Abacus has been active in the Cuban commercial property market for over 10 years, and we believe we are the only international property consultants to have a truly in-depth knowledge of the Cuban hotel and office market. We continue to carry out regular valuation and consultancy work for international investors, and our principal client is the largest international investor in real estate in Cuba, holding part-ownership of a portfolio worth around US$ 400m, comprising several 4* and 5* hotels and the leading office complex in Havana.
- Cuba is a sovereign state and a founding member of the United Nations. It has currently one of the world's only planned economies, and its economy is dominated by the tourism industry and the exports of skilled labour, sugar, tobacco, and coffee. According to the Human Development Index, Cuba has high human development and is ranked the eighth highest in North America, though 72nd in the world in 2019. It also ranks highly in some metrics of national performance, including health care and education.
- Becoming the first non-Castro to lead Cuba in nearly six decades in April 2018, Miguel Díaz-Canel’s government has been busy. On 3rd July 2018, Cuba’s National Assembly endorsed a new constitution but required a popular vote to become law. On 24th February 2019, Cuban’s voted in favour of this new constitution, replacing the 1976 charter. It protects private property and foreign investment, and for the first time, places two five-year terms on the office of the presidency.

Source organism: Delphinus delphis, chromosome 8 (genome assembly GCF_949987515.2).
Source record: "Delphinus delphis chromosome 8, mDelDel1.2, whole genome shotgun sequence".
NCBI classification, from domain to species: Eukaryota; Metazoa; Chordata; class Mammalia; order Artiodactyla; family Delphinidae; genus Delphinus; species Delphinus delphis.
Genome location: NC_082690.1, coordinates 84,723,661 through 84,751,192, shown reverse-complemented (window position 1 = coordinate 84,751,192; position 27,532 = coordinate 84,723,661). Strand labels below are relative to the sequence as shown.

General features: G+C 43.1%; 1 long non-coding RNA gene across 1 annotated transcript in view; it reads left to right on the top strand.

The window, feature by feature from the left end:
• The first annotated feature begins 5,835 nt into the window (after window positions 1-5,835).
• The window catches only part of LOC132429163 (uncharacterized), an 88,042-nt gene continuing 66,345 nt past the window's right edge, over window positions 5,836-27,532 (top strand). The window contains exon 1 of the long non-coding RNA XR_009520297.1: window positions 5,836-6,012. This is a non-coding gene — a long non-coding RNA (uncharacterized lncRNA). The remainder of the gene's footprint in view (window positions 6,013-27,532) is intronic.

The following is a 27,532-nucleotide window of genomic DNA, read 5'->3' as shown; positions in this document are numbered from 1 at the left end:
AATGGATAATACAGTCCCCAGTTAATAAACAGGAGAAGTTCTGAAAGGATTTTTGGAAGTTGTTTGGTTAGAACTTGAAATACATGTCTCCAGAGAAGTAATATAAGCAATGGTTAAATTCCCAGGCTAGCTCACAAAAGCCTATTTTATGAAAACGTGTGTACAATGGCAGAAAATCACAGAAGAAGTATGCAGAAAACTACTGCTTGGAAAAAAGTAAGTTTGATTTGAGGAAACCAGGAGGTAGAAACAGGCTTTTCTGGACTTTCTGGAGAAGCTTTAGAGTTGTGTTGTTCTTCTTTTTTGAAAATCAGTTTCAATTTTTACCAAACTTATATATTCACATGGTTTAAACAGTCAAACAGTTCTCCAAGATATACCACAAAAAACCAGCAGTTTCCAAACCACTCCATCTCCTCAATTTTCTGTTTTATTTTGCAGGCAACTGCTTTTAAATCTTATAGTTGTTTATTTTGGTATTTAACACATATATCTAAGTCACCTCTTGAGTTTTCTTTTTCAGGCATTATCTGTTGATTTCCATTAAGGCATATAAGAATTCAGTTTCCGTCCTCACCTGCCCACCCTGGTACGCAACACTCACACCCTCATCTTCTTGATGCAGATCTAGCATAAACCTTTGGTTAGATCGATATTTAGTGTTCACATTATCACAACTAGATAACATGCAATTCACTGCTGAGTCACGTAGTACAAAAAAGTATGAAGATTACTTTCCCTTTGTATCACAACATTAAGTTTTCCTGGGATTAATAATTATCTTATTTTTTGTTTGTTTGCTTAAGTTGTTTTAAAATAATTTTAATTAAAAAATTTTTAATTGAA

- Internationally, mainly as a result of Cuba’s deep involvement in supporting President Nicolas Maduro’s government in Venezuela, Cuba has been impacted in 2019 by the US decision to end the suspension of Title III of the Helms-Burton Act, a US federal law that enforces US embargo measures against Cuba as well as a widely identified deterrent to international companies from doing business in Cuba.
- Cuba’s” updating” of its economy and ambitious economic reforms, is still very much work in progress and has yet to significantly raise the standard of living of most Cubans.
- Alongside tourism, émigrés remittances and cuentapropistas (self-employed) are providing much-needed income into the Cuban economy. Tourism is Cuba's main source of hard-currency revenue, after the export of professional services, but unsurprisingly has been severely impacted by the COVID-19 pandemic.
- Following worldwide trends, Cuba suspended all international flights at the end of March 2020. This meant an immediate interruption to the flow of tourism to the country in the middle of the high season. Hotels operated normally in January and February. March saw a reduction in hotel occupancy to 40-50% of typical expectations for this high season month. By April 2020, all resort hotels (including Varadero) had ceased to operate, but restrictions are being lifted slowly and hotels are expected to reopen fully by 2021.